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When a Treatable Condition Turns Deadly

Judie Rappaport
June 23, 2015

Dear Judie,

I’m an RN in a primary care office. Recently I’ve seen several patients die because they waited so long to seek help that the doctor couldn’t save them. Please tell your readers “doing nothing” doesn’t make your illness disappear—it just assures you’ll get sicker and treatment may no longer be available.  

  • Rochelle, Stuart

Dear Judie,

Please share this story so your readers won’t end up like Dad (88). He had severe osteoarthritis; problems with his spine, COPD, and headaches—all treatable. He thought he could manage better than his physicians, saying; “No one knows how I feel except me.” He kept doubling medications that made him feel good, ignoring others because “they don’t do anything”, and loading up on internet “miracle” cures. As he deteriorated, he blamed his doctors, saying; “they haven’t done a thing for me.” Dad died several weeks ago. Two of his doctors called me with their condolences. They said he refused to seek or accept the help he needed until finally, there was nothing anyone could do to help him. I’ll always wish I had known how to get help—or one of Dad’s doctors had referred me to someone who could handle Dad better than I could.

  • Harry, PSL

 

Dear Readers,

My practice has seen four deaths recently because families didn’t know when or how to intervene, or stopped trying because arguing with their parents/spouses was too stressful. The stakes are too high not to intervene or to quit- if you can’t help your parent/spouse, call a professional Care Manager or ask friends, family, professional, or religious advisors for assistance.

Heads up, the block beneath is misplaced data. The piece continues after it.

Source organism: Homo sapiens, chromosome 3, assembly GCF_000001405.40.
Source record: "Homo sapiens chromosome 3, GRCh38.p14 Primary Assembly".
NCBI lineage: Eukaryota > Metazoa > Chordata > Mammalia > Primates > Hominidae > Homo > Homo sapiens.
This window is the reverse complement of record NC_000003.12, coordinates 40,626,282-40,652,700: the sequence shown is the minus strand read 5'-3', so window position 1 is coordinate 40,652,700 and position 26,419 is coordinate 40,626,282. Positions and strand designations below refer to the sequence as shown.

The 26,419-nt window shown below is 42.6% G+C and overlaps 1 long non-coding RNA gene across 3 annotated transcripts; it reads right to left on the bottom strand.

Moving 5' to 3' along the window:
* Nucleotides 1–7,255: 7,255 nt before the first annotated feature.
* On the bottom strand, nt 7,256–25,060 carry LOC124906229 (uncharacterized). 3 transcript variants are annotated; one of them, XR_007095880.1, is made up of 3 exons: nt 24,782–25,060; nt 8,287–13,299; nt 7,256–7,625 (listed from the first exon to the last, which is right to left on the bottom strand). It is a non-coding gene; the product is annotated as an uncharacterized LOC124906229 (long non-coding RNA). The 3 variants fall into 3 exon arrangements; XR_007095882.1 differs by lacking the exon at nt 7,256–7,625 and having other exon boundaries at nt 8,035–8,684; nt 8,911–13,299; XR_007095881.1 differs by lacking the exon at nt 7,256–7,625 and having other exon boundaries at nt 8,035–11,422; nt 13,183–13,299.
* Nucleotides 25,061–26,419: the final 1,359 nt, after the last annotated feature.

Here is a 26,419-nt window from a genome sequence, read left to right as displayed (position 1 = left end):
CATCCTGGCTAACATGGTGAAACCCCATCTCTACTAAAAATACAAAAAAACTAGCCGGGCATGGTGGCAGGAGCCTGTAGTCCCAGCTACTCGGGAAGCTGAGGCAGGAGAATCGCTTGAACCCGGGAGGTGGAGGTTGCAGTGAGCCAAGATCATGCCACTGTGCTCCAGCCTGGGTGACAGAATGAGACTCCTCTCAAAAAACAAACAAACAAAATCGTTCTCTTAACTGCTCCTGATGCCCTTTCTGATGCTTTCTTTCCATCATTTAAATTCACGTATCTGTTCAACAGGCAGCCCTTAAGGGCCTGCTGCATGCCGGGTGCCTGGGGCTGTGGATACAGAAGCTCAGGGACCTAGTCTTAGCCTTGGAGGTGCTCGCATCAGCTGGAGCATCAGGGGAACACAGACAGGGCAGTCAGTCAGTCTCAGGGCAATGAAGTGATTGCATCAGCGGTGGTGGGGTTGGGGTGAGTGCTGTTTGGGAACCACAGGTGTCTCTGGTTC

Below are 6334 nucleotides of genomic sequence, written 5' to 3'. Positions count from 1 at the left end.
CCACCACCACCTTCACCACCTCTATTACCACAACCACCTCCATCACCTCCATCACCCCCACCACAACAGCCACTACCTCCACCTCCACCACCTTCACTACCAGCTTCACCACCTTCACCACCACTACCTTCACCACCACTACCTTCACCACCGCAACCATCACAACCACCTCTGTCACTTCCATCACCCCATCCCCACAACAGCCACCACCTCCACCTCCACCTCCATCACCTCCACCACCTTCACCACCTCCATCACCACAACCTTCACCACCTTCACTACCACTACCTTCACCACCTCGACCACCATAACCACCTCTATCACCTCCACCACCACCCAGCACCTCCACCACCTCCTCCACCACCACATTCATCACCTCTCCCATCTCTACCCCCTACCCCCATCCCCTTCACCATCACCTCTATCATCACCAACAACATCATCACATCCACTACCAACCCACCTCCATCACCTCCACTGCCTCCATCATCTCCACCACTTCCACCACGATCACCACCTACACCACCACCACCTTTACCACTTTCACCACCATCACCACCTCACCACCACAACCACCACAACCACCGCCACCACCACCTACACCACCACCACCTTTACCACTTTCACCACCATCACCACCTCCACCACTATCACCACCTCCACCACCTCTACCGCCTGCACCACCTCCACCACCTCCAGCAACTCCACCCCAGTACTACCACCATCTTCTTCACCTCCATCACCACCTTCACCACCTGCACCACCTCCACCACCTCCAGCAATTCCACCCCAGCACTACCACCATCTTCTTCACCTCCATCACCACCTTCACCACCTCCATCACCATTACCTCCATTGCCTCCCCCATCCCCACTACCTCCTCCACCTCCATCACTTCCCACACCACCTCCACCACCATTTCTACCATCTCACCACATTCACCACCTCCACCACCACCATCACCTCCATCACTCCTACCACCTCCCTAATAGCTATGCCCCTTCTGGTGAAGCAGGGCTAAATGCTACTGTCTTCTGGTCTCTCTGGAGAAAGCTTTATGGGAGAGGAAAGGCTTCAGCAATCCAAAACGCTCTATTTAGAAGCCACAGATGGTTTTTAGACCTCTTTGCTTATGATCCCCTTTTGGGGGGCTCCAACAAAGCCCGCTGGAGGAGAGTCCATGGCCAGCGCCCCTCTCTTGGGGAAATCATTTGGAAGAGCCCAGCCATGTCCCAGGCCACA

These warning signs signal a need for immediate intervention:

Physical Warning Signs:  Increased difficulty with vision/hearing/speech, falls, untreated pain, self–imposed isolation, new health/sleep issues, personal hygiene changes, incontinence, weight, appetite, or gait changes.

Mental Warning Signs:  Memory loss/confusion, anxiety/unreasonable fears, difficulty concentrating, paranoia/suicidal ideation, severe mood changes, disorientation, crying, personality changes.

Financial Warning Signs:  Unopened mail, unpaid bills, collections calls, uncharacteristic bank withdrawals, increased numbers of checks written, changes in spending habits.

If your parent/spouse exhibits several of these warning signs simultaneously, get help.  This is one battle worth fighting.  

 

 

Judie Rappaport, President & Founder
Preferred Lifestyle Services

Trust Yourself. You Have the Knowledge, Insight,
and Power to make the right decisions for you and your parent. ©

 

 

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